HAIL, HAIL ROCK'N'ROLL – DELIVER ME FROM THE DAYS OF OLD
It was music that launched Daryl Davis’ crazy connection to the Ku Klux Klan. He was complimented at a show by a White man who said he’d never heard a Black man play piano like Jerry Lee Lewis. Daryl explained that Lewis, who was actually a friend of his, learned his style by imitating Black artists of the day. The guy didn’t believe it. He also confessed to being a member of the KKK. The ensuing conversation led to an introduction to the leader of the Maryland KKK. Daryl interviewed him for his book and became his unlikely friend. In this talk, Daryl recounts how rock’n’roll – called "the devil’s music" by its detractors at the time of its inception – broke down early racial barriers with young people in the 1950s. Daryl brings that history forward into his own story, using music as a common denominator and proving that musical and racial harmony go hand-in-hand. He has been dubbed "The Rock'n'Roll Race Reconciliator" for helping people find common ground. Daryl punctuates his captivating presentation with a thrilling musical performance, in the signature Boogie-Woogie style he honed while backing Chuck Berry and other rock'n'roll legends.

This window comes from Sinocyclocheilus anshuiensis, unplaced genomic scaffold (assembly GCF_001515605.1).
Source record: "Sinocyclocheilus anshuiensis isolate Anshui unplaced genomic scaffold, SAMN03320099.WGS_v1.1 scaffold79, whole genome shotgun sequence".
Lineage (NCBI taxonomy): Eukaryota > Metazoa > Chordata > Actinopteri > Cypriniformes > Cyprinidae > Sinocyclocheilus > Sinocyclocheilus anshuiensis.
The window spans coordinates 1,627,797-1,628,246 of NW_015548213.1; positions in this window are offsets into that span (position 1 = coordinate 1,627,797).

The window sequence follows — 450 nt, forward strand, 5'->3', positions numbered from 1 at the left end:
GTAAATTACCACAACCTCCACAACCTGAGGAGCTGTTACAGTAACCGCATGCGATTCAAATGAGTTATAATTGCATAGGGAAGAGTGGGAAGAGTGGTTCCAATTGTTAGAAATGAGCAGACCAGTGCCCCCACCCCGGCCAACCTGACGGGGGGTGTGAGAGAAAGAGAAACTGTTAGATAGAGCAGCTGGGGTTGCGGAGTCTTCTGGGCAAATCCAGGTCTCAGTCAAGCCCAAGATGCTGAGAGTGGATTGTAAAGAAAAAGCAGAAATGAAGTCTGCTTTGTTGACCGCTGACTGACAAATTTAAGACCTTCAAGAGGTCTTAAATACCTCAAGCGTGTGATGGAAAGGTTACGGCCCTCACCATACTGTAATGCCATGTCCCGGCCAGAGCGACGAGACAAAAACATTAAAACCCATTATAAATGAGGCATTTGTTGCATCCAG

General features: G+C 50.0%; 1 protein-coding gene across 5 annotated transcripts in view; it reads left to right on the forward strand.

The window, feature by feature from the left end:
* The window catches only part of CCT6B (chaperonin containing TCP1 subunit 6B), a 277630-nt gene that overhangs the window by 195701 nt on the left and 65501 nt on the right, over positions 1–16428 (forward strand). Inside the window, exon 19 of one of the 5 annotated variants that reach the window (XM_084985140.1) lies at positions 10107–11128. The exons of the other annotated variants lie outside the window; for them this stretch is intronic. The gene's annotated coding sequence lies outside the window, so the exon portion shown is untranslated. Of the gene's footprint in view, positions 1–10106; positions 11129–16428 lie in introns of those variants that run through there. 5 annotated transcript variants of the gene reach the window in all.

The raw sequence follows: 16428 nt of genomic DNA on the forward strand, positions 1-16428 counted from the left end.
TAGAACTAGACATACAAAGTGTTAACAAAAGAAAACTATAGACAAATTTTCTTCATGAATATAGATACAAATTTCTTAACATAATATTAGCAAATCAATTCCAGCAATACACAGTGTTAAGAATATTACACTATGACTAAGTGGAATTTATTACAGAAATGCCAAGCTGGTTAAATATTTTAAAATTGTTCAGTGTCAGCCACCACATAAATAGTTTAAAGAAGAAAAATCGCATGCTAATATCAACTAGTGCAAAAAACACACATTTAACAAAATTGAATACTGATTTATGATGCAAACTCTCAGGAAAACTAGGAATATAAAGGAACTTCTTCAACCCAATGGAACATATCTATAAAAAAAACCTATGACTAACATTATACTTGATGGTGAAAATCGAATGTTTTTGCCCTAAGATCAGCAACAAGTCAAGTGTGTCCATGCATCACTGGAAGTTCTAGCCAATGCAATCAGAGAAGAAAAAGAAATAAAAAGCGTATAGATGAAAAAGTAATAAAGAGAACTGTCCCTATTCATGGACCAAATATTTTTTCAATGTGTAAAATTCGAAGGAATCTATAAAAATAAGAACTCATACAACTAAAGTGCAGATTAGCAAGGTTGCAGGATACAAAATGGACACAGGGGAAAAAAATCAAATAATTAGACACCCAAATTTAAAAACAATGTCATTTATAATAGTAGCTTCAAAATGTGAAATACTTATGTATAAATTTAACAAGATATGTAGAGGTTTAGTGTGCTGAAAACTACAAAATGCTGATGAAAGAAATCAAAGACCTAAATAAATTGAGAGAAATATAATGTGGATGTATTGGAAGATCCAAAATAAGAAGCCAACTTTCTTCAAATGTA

"Your presentation was riveting. You are such an engaging speaker and your story is powerful. We are humbled and inspired by the lessons you shared with us, and the knowledge that each of us can make a difference."
– Office of Congressional Workplace Rights